Drinks were brought round by another set of cousins, this time from the groom's side, known to be practical jokers.

“I hope these aren't spiked”, said the groom's father smiling, more to himself, with a mixture of hope and regret.

Woshinsky grabbed a couple of filled glasses, swayed over to the Captain, pulled a chair and placed one of the glasses on the edge of his wheelchair.

“You not look fun”, he said to him. “Why they call you Captain Cat?”

The Captain opened his sallow eyes. He had once been a fierce dancer.  He'd picked up physically unlikely moves in many ports and showed them off at his famous parties back home: events that usually ended with the local police in attendance, though more than once the neighbours, who had called law enforcement, were disappointed to see the sheriff himself take a turn with the Captain's wife and compete with the Captain on who could drink harder in an atmosphere charged with untold stories from the world's farthest shores and memories that ridiculed suburban life because they were as stylish as sunsets overlooking a whale cemetery.

In the Captain's mind, affected by drugs, mental disease and family martyrdom, a synapse misfired at that moment, rendering the tranquilizers useless and reconnecting pathways that had lain unused in his brain for decades.

He knew what a proper party was supposed to look like, and this wasn't one. He eyed the man, who had brought him a drink that he wasn't supposed to consume. The Russian looked like someone who knew how to have a good time. And he smelled like a man who had lost his wife, too. He felt brotherly towards him.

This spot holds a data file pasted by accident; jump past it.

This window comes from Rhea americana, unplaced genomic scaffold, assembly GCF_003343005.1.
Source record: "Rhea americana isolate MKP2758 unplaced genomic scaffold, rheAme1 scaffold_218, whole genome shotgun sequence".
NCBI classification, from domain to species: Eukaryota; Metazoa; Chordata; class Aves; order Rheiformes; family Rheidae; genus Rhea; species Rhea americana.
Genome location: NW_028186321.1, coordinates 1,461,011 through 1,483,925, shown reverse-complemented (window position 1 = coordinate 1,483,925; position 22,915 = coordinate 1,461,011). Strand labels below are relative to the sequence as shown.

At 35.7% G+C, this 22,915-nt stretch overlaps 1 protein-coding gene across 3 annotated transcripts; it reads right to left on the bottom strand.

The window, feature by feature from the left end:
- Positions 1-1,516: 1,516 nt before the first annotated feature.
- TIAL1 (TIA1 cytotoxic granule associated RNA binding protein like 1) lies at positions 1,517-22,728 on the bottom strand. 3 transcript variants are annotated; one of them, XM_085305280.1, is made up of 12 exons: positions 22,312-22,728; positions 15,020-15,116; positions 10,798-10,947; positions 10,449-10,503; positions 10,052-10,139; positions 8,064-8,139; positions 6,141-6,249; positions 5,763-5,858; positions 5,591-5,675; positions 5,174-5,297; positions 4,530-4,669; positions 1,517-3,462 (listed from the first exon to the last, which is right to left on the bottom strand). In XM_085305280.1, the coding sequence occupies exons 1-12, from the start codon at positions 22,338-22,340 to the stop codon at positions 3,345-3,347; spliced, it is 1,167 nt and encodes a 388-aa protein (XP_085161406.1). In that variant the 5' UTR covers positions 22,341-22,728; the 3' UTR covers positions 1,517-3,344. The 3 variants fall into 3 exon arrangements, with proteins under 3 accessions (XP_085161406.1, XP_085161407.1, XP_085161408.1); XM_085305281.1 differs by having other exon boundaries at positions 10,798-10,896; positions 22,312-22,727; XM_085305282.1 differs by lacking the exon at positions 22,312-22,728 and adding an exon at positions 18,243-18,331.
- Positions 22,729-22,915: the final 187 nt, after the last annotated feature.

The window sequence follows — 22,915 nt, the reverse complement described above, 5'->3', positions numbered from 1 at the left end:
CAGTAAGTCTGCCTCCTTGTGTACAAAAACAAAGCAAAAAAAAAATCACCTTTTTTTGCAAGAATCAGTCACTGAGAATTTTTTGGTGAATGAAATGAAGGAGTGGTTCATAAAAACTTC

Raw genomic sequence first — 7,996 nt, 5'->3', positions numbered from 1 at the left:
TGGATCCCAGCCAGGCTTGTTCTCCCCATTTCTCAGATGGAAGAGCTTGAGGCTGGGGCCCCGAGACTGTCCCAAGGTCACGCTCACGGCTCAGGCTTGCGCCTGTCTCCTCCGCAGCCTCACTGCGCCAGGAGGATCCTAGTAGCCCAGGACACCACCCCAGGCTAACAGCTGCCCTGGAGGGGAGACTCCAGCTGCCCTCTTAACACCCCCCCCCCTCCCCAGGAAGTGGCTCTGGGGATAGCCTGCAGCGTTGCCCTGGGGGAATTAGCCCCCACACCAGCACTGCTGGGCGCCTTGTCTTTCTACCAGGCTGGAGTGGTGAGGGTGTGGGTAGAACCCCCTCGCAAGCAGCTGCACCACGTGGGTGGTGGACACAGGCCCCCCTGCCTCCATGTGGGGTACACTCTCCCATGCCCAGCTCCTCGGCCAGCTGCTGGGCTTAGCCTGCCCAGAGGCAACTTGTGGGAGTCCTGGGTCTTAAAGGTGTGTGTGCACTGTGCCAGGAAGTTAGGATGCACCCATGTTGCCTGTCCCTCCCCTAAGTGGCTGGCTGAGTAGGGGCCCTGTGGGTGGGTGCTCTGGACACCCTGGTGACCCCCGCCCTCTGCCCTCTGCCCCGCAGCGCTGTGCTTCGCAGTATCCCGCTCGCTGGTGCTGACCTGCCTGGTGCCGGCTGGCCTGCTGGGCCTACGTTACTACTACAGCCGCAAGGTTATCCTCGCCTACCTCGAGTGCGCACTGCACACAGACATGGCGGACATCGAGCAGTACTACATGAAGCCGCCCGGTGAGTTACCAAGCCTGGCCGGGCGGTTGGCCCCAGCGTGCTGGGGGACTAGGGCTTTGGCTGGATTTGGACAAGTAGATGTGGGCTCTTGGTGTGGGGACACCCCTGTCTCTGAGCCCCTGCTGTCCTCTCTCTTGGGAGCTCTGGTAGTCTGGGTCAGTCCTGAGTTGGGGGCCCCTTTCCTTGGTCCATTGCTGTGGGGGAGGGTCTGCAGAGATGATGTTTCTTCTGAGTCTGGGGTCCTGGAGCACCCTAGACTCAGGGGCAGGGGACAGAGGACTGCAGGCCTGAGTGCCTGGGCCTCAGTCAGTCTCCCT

“They call me Captain Cat because I had a woman in every harbor once”, he said, enjoying the timbre of his own voice.

“Budem zdorovy”, his companion exclaimed, raising his drink. They quenched the thirst of a lifetime and threw their empty glasses in the direction the music came from.

“Oh my dead dears”, Captain Cat said, “what happened to you, my friends, my foes, my love at the bottom of a green bottle ship? What happened to the years swum by biddydum down the drains? Diddly diddly, set at nought.” His head was raised high now. From his chair he surveyed the whitened room with narrowed eyes, breathing fast, a chained predator. Woshinsky crouched next to him like a wheel bug, his eyes bulging, drinking in every word, an ungainly sight.

“This music is shite”, shouted Captain Cat, “shuddering shite, and this whole party is shite, too!”

He lifted the bag of diamonds and turned it upside down with one surprisingly swift movement: like little cockroaches, the jewels escaped and beetled off in all directions: “There, ya snuffling swine, truffles fer ya!”

The cousins stopped playing. It took the assembled a while to understand where the hollering came from and why the whole floor was suddenly twinkling with tiny stars. Then, like a well-trained platoon, they dropped to the ground, reached for the sparkling stones, their faces twisted, performing an ugly, unplanned choreography, man against man, apples and oranges rumbling among them after the buffet table had broken down.

“Stop!” cried Woshinsky, who alone stood now among the contorted, wiggling bodies, pulled a French Apache revolver out of his jacket and shot in the ceiling: “Fuck money!”

The happy couple did not hear the discharge. In the chaos following the old man's outburst they snuck out, holding hands, glad to desert the rubbish. Between their legs, the groom had gone hard and the bride had gone wet: their bonding had begun. They were abandoning the shadows of doubt for their own place in the light.

And Captain Cat, sunk back in his wheelchair like a submarine without torpedos, mumbled, with the voice of a preacher, “We are not wholly bad or good, who live our lives under Milk Wood.”